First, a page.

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The election of the young, attractive senator from Massachusetts, John F. Kennedy, to the presidency stood in sharp contrast to the campaign of the individual against whom he competed, Vice President Richard M. Nixon. While the administration of Dwight Eisenhower, under whom Nixon served as vice president, can fairly be viewed as having been a successful period in U.S. history, by the time of the 1960 campaign, Eisenhower and Nixon presented a more mature and sclerotic image than the vibrancy associated with Kennedy and his wife, Jacquelyn Bouvier Kennedy, and much of the country was very enthusiastic about the start of the Kennedy Administration.
One manifestation of the new spirit of volunteerism was the creation of the Peace Corps, about which then-Senator Kennedy had propounded during a campaign speech on October 14, 1960, at the University of Michigan:
“How many of you who are going to be doctors, are willing to spend your days in Ghana? Technicians or engineers, how many of you are willing to work in the Foreign Service and spend your lives traveling around the world? On your willingness to do that, not merely to serve one year or two years of service, but on your willingness to contribute part of your life to this country, I think will depend the answer whether a free society can compete. I think it can! And I think Americans are willing to contribute. But the effort must be far greater than we have ever made in the past.”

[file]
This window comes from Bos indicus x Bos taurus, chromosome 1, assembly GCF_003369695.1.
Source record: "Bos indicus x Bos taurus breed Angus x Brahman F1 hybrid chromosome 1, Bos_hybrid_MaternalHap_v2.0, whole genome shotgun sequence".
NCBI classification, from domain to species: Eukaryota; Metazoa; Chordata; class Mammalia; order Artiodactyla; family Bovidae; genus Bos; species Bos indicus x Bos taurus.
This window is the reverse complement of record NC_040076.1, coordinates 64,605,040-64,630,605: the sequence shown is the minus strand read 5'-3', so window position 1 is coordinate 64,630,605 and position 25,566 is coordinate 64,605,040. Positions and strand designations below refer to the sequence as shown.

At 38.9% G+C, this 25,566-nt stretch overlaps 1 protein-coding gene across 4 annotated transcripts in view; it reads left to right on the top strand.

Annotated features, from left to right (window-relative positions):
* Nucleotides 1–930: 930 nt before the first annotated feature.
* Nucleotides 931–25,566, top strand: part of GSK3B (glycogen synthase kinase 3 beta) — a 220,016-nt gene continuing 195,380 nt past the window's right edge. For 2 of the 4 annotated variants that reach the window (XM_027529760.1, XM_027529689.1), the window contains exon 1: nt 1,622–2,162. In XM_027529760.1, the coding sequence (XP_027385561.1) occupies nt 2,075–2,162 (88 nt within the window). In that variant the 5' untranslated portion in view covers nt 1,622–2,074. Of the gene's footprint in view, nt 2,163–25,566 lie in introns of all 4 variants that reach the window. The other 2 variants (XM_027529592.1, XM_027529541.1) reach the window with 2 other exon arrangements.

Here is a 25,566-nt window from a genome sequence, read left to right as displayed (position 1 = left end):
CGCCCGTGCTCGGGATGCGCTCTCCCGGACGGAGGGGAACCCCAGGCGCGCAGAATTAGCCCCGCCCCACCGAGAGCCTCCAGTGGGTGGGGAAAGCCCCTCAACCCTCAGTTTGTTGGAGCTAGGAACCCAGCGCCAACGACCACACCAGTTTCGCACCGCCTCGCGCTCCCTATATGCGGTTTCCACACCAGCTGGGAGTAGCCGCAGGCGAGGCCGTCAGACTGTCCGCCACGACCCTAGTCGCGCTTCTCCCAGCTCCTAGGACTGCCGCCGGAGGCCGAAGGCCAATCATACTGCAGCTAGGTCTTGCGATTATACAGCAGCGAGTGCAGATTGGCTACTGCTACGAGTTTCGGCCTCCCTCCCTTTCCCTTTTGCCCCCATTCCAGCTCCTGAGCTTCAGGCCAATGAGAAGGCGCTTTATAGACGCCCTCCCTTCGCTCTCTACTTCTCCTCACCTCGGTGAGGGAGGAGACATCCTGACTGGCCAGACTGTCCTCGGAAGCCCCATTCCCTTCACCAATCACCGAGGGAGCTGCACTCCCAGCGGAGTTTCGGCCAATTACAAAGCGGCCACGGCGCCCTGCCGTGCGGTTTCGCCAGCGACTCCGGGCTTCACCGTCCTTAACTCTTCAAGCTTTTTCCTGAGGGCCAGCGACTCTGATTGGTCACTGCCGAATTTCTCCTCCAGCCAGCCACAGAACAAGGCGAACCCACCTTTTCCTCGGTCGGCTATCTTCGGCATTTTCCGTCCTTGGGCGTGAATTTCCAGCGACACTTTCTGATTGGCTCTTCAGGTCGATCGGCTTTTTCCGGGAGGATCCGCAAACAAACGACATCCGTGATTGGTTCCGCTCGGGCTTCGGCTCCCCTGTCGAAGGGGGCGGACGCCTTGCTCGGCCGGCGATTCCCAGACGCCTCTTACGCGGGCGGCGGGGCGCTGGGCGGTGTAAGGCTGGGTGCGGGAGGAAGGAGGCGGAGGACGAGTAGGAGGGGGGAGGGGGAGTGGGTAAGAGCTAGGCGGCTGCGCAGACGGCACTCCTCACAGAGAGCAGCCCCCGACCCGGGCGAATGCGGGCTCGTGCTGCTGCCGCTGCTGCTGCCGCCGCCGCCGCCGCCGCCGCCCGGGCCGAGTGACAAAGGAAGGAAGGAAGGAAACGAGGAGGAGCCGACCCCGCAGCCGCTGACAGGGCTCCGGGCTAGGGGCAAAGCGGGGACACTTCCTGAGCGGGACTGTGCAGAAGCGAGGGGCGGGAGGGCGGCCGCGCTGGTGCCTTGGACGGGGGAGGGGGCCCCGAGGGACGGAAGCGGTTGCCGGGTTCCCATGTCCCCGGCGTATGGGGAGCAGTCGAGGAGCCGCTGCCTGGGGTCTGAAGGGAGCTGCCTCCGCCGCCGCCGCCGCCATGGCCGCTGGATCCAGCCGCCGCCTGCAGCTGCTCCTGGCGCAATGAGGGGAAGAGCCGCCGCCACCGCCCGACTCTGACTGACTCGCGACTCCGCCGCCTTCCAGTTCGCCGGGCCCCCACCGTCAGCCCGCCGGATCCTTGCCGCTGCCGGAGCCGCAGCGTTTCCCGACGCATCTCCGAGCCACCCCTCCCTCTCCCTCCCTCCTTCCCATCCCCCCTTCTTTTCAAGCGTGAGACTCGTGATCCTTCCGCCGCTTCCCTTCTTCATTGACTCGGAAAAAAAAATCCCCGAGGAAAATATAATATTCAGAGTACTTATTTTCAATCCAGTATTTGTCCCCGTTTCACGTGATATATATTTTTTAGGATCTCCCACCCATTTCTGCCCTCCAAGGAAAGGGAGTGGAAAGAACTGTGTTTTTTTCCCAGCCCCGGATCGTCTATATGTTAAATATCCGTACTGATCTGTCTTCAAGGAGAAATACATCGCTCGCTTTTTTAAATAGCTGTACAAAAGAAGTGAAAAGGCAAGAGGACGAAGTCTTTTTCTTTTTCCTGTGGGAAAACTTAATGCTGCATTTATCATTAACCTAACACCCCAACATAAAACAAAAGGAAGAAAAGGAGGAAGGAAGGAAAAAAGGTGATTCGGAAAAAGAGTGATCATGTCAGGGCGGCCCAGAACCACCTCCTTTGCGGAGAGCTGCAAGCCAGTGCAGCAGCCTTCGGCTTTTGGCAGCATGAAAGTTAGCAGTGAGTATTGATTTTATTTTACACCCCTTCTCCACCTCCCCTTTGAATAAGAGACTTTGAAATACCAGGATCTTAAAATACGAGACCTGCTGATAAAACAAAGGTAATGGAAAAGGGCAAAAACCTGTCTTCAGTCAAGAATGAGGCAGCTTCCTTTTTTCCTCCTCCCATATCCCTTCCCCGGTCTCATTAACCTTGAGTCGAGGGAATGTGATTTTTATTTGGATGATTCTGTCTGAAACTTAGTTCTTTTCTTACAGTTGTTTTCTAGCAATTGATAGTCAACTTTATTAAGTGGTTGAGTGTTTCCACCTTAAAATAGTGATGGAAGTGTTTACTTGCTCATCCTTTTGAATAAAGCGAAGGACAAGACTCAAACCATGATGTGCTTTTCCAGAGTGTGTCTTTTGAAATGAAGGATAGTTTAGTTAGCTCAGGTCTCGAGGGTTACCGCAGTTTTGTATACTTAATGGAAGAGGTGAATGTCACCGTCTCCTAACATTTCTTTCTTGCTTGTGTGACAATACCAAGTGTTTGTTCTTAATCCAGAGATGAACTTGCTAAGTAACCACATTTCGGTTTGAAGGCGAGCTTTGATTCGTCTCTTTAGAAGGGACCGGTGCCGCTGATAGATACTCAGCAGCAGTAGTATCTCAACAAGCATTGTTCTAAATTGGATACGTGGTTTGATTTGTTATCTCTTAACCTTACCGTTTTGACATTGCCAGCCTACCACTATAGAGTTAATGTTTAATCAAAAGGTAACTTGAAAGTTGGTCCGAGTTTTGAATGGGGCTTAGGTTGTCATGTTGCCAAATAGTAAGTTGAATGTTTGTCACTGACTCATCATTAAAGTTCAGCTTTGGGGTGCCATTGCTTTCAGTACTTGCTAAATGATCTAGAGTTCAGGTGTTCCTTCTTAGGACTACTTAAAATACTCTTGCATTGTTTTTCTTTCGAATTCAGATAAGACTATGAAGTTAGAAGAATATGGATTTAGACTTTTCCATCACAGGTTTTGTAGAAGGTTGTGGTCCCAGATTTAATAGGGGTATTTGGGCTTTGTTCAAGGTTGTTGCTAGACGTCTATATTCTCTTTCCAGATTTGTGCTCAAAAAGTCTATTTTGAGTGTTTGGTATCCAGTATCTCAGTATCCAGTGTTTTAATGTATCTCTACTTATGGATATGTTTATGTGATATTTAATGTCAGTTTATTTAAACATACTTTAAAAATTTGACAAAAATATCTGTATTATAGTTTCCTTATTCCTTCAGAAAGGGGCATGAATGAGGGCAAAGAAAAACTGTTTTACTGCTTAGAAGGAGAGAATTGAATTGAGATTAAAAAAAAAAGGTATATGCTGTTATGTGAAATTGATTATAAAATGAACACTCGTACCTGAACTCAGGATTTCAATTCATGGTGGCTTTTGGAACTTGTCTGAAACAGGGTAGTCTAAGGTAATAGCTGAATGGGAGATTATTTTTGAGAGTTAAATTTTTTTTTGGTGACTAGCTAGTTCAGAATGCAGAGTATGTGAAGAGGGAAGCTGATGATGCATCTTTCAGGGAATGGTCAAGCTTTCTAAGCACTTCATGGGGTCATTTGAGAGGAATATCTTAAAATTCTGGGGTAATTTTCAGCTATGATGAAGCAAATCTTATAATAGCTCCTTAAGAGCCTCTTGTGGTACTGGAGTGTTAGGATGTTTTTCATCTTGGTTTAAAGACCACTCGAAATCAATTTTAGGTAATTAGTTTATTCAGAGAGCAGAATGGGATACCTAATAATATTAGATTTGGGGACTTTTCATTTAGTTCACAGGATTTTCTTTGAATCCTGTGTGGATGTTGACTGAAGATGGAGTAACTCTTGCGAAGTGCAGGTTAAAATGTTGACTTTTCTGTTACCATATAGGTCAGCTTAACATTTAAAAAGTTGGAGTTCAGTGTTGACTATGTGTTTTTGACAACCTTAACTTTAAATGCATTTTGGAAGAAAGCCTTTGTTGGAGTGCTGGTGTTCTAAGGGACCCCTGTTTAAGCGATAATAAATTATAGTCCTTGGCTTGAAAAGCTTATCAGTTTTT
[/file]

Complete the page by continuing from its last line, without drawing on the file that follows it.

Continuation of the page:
The optimism and enthusiasm with which the new administration was greeted by its supporters included this new emphasis on volunteerism captured in Kennedy’s inaugural address, in which appealed to the nation’s youth to “ask not what your country can do for you, ask what you can do for your country.” Kennedy’s appeal to volunteerism in far away, desperately poor parts of the world struck a responsive chord with many young Americans, who joined the newly-established Peace Corps, and who have continued to do so 50 years later.
The Peace Corps has been successful because it appeals to the better nature of young Americans who also seek adventure before addressing the decisions on how they will direct the remainder of their lives. The opportunity to travel to areas like Africa, Latin America, Asia and, since the end of the Cold War, Eastern Europe continues to appeal to many who crave the adventure and positive role they can play in helping those less fortunate themselves. The sense of service in support of mankind – as well as the opportunity to represent their country in a positive capacity – continues to be a driving factor in decisions to join the Peace Corps, as does the emotional or mental connection many feel to the long-lost era of Camelot.
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